Rice remained on friendly terms with the Bush family and came to know one of the sons, George W., during visits to the Bush summer home in Kennebunkport, Maine. In 1999 George W. Bush decided to try and win the Republican Party's nomination as its presidential candidate for 2000. He hired Rice to lead his team of foreign policy advisers, and she quit the Stanford job. She began working closely with Bush, who was governor of Texas at the time and had very little other political experience, especially in foreign relations.
Bush won his party's nomination and later was declared the winner of a hotly contested November election. The president-elect immediately named Rice as his national security adviser. Though she was not the first African American ever to hold the post—Bush's new Secretary of State, Colin L. Powell (1937–), had held the job for a year in the late 1980s—she was the first woman ever to serve in the position. The national security adviser helps shape American foreign policy, both on the public front and behind the scenes, in strategy sessions with the president and his team.
Rice's duties also included coming up with ideas to combat threats to American interests at home and overseas. This became an important part of her job on the morning of September 11, 2001. She was in a meeting at the White House when an aide notified her that a plane had struck the World Trade Center. She quickly ended the meeting and notified the President, who was in Florida. After a second plane crashed into the other tower of the New York landmark, she and other key personnel gathered in what is known as the White House "Situation Room." When a third plane crashed into the Pentagon Building, which is the command center for the U.S. Armed Forces, Rice and the others retreated to an underground bunker. The attack was the deadliest ever to occur on American soil.
Rice worked long days in the months afterward to shape U.S. foreign policy. The first order of business involved Afghanistan, which was suspected of harboring the shadowy Islamic fundamentalist group known as Al Qaeda. It was founded by a Saudi exile, Osama bin Laden (1957–), who quickly took responsibility for the 9/11 attacks. Less than a month later, U.S. forces invaded Afghanistan. Rice also worked to create a new policy for dealing with longtime Iraqi leader Saddam Hussein (1937–). The Bush White House believed that Hussein had weapons of mass destruction that could be used against the United States. In March of 2003 the United States invaded Iraq.
The fourth year of the Bush Administration was a difficult one for Rice and other top White House and Pentagon personnel. Though Hussein had been captured and the war in Iraq was officially declared over, U.S. troops stationed in Iraq had become the target of repeated attacks by insurgents. And American military operatives had yet to capture bin Laden. In April of 2004 Rice was called to testify before a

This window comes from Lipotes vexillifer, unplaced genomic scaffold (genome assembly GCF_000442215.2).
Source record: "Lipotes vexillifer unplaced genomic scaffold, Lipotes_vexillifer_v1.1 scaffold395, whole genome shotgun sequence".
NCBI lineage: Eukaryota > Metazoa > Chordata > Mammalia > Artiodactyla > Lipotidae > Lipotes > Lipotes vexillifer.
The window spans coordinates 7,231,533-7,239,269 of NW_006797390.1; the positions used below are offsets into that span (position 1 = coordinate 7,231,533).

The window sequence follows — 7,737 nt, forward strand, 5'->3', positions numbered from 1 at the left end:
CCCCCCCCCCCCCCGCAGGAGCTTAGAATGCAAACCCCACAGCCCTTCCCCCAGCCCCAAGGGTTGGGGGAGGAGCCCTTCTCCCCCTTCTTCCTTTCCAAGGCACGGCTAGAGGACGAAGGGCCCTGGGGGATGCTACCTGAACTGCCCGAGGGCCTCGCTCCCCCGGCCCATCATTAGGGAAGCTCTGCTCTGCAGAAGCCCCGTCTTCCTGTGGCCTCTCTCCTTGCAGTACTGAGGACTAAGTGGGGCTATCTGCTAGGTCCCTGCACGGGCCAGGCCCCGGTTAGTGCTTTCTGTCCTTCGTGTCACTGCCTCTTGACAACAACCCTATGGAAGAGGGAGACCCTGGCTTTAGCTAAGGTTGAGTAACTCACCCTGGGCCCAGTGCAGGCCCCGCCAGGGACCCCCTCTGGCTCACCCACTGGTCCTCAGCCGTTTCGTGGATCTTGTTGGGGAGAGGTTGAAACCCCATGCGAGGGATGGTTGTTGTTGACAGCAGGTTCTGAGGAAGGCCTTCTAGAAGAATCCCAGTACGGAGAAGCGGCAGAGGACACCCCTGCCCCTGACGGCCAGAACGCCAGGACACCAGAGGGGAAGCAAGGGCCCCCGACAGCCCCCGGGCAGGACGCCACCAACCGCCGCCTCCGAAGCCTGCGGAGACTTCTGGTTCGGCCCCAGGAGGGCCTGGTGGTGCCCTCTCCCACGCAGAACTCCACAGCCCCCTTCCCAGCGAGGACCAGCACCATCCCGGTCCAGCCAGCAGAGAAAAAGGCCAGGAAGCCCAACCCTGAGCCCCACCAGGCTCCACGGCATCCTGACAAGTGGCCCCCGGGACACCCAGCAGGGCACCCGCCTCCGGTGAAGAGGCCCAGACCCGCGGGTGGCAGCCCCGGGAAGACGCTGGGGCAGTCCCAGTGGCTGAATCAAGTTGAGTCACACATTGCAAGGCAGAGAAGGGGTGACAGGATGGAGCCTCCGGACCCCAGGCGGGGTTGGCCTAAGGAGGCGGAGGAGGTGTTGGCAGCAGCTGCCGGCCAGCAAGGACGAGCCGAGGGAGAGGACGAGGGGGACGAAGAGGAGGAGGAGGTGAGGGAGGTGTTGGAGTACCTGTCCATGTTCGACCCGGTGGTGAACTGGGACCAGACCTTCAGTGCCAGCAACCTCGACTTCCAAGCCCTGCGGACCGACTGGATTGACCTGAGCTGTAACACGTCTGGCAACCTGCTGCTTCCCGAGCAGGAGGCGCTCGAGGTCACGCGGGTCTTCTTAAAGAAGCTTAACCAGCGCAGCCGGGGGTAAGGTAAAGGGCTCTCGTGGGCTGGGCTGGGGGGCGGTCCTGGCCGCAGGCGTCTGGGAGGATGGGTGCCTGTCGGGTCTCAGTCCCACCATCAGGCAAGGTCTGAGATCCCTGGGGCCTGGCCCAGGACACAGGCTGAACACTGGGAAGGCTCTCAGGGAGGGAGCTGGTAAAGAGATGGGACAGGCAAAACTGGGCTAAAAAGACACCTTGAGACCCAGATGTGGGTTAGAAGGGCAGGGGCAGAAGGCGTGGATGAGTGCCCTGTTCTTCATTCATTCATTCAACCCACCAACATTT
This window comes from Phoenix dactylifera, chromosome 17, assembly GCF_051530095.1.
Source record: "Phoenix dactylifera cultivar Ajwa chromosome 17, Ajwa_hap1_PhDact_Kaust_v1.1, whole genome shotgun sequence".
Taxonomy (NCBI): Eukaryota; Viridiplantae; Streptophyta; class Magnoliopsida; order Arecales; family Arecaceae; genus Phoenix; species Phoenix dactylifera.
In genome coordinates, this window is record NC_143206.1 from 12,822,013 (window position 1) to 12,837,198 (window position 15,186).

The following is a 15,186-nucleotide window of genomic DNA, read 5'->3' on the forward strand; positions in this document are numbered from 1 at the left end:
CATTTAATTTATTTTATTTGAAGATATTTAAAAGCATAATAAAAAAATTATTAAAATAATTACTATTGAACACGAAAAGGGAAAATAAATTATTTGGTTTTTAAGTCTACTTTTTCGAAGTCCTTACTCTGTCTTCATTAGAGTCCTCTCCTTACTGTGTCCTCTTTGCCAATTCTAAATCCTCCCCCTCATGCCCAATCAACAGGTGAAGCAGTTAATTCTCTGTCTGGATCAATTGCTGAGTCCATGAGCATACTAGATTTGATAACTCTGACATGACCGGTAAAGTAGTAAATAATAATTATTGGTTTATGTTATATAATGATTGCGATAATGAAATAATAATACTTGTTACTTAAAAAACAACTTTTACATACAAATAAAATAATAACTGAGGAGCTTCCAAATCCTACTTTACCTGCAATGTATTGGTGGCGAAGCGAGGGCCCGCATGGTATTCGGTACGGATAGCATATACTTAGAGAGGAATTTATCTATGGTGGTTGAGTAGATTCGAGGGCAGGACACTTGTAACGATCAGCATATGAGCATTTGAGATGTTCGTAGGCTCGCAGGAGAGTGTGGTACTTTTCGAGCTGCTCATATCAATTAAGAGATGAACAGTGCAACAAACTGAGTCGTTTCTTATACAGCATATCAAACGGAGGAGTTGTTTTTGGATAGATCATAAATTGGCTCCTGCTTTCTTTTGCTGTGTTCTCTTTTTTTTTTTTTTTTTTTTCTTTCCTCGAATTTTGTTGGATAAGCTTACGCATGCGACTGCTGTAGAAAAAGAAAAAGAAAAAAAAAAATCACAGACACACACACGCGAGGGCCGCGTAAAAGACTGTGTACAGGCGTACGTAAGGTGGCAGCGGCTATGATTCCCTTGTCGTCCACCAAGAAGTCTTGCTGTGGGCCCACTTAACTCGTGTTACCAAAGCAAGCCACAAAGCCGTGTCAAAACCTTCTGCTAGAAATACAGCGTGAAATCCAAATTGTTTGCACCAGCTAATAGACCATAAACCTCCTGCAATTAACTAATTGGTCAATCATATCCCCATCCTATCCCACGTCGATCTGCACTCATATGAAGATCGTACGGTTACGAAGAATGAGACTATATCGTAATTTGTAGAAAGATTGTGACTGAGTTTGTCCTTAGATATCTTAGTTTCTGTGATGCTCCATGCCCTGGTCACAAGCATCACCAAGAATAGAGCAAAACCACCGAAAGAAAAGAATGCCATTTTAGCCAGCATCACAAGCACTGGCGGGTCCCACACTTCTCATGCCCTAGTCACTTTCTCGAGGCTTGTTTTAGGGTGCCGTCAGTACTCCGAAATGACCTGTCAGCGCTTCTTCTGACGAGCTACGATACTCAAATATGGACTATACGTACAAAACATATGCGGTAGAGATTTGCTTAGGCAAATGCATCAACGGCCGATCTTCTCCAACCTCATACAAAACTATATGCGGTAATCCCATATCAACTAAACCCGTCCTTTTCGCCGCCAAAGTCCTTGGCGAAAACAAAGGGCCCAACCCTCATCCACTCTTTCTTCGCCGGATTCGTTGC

Rice lives in a luxury apartment complex in Washington known as Watergate. Her mother died in 1985, and her father died the same month that Bush named her to the national security adviser post. She attends church regularly, and is known to be close to the President and his wife, Laura (1946–). At the Maryland presidential retreat known as Camp David, she has been known to watch hours of televised sports with President Bush. Both are dedicated football fans, and Rice has also been known to spend an entire day on her own watching college and pro football games.
Rice's name has been mentioned as a possible future vice-presidential candidate. Although she has joked that she would love to serve as commissioner of the National Football League, she has also said that she looks forward to returning to teaching once her service to the Bush White House comes to an end. "I miss my kids," she said in the interview with Winfrey. "In a class of 20, there are always two or three for whom the lights go on. When that happens, I think I've done for them what Dr. Korbel did for me."
Bumiller, Elisabeth. "A Partner in Shaping an Assertive Foreign Policy." New York Times (January 7, 2004): p. A1.
"Condi Rice Can't Lose: George W. Bush's Foreign-Policy Adviser Is a Future Superstar. But Can She Save Bush from Himself?" Time (September 27, 1999): p. 51.
Lemann, Nicholas. "Without a Doubt. (National-Security Adviser Condoleezza Rice)." New Yorker (October 14, 2002).
Lewis, Neil A. "Bush Adviser Backs Use of Race in College Admissions." New York Times (Jan 18, 2003): p. A14.
Oppel, Richard A. Jr. "Bush Adviser Gets National Security Post." New York Times (December 18, 2000): p. A1.
Sciolino, Elaine. "Compulsion To Achieve—Condoleezza Rice." New York Times (December 18, 2000): p. A1.
"Sticking to Their Scripts." New York Times (April 9, 2004): p. A1.
Wilkerson, Isabel. "The Most Powerful Woman in the World: As National Security Adviser, Condoleezza Rice Has the Ear of the President. So Who Exactly Is This Daughter of 1960's Birmingham, and What Does She Bring to the Table?" Essence (February 2002): p. 114.
Winfrey, Oprah. "Oprah Talks to Condoleezza Rice: Our Calm, Cool, Collected National Security Adviser on Downtime (Piano, Football, Shopping) and Uptime (Faith, Unity, Power)—And Why the Terrorists Have Already Lost. (The O Interview)." O, The Oprah Magazine (February 2002): p. 118.